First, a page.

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When your pet is limping that indicates pain, weakness, and/or a structural problem affecting the leg’s range of motion. Limping is a common sign of bone and joint disease, but it also occurs with muscle and nerve injuries making it a nonspecific sign for orthopedic and neurologic conditions.
DETERMINING IF THERE IS LAMENESS
History is important: When did it begin? Is it getting worse or better? Did the lameness appear suddenly or was there an event that caused the injury?
Which leg is involved? A dog often holds up the paw or places less weight on a painful leg, especially one that has recently been injured.
The dog’s head bobs up on the painful side and down on the side with the good leg.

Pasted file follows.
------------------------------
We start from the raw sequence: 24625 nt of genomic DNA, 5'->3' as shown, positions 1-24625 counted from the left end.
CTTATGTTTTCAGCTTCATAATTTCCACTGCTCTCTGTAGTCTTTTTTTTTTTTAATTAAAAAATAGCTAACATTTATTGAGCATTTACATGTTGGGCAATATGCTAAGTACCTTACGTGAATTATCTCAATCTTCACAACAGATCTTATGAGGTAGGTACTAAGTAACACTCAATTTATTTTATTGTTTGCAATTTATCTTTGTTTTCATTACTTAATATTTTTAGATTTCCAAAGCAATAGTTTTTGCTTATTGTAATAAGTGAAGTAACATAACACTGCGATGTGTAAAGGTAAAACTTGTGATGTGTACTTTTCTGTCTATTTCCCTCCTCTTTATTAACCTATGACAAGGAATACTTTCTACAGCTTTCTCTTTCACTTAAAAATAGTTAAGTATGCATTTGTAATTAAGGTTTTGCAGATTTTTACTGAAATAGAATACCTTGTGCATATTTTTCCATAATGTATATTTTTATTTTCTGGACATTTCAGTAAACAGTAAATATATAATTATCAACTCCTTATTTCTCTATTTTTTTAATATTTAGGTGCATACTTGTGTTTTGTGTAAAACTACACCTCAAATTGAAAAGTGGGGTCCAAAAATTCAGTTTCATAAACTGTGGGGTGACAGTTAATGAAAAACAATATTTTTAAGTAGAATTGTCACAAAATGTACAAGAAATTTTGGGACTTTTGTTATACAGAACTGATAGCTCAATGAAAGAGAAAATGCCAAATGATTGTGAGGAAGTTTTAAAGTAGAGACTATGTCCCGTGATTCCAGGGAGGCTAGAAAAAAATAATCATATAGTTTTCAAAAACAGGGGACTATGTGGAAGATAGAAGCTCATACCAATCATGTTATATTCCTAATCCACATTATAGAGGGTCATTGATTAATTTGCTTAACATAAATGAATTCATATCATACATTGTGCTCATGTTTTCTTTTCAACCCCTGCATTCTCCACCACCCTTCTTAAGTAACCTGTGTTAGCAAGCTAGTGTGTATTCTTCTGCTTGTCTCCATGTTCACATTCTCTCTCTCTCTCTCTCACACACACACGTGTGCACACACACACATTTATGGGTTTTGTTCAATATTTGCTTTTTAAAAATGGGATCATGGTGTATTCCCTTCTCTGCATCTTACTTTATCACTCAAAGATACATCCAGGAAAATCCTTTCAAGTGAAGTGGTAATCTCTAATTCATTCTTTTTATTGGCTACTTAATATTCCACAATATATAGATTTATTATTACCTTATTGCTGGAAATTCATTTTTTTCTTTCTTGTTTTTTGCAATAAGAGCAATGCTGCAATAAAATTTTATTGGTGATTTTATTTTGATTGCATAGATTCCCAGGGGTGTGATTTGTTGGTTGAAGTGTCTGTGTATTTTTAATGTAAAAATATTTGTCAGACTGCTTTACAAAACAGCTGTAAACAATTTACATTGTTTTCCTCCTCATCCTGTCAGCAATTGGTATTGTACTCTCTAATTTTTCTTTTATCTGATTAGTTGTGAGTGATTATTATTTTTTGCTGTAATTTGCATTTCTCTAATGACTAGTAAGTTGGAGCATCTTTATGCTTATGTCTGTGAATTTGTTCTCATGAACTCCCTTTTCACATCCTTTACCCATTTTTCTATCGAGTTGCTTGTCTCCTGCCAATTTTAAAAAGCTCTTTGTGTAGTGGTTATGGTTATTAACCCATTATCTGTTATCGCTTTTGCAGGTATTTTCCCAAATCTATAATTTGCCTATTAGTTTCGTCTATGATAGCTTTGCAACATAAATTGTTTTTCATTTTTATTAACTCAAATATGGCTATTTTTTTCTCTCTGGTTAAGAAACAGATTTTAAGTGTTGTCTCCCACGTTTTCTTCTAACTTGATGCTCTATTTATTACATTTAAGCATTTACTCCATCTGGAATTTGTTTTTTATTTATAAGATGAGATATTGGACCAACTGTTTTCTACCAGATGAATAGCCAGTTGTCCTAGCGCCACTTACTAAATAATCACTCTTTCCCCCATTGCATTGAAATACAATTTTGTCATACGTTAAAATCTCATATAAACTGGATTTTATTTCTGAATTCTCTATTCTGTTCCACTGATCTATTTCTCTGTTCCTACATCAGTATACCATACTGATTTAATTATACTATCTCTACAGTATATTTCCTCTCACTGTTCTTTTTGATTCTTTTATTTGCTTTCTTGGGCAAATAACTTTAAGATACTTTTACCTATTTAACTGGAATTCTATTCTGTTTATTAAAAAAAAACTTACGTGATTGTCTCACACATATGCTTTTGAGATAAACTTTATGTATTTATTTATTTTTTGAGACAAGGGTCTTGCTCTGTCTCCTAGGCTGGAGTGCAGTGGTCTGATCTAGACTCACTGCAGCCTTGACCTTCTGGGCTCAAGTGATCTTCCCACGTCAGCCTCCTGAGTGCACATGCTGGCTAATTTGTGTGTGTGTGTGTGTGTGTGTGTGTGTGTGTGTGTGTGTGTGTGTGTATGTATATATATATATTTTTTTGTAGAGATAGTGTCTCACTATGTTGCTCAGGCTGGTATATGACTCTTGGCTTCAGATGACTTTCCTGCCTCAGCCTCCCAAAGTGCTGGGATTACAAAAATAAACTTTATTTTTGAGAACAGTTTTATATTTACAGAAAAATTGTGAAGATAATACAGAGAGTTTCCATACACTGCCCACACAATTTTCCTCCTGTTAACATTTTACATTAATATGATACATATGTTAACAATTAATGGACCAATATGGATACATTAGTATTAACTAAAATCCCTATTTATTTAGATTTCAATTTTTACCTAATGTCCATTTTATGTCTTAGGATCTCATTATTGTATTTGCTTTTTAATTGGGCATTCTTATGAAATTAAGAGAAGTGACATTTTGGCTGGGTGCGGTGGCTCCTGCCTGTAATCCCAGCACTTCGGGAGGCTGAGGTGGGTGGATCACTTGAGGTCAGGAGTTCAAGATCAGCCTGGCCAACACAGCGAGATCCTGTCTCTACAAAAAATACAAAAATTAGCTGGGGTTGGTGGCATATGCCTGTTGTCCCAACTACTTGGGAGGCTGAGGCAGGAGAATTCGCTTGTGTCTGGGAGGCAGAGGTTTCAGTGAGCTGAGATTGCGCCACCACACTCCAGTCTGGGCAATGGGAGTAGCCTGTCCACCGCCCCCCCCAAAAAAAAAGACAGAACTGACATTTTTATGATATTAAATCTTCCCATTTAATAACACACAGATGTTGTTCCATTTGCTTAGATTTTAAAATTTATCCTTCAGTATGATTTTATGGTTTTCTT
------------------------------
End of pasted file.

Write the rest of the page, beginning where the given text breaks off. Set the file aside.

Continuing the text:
A dog usually takes shorter steps on a painful or weak leg.
With chronic lameness, the dog may take very short strides with no noticeable limp. This is also true if more than one leg hurts.
With neurologic conditions, patients often take short, choppy steps or long and lopey strides that can appear as if their legs are drunk.
We are happy to help you assess whether your pet needs to be seen by a veterinarian. Please keep in mind that a pet in pain can react by lashing out so please take precautions when examining any pet in discomfort or pain.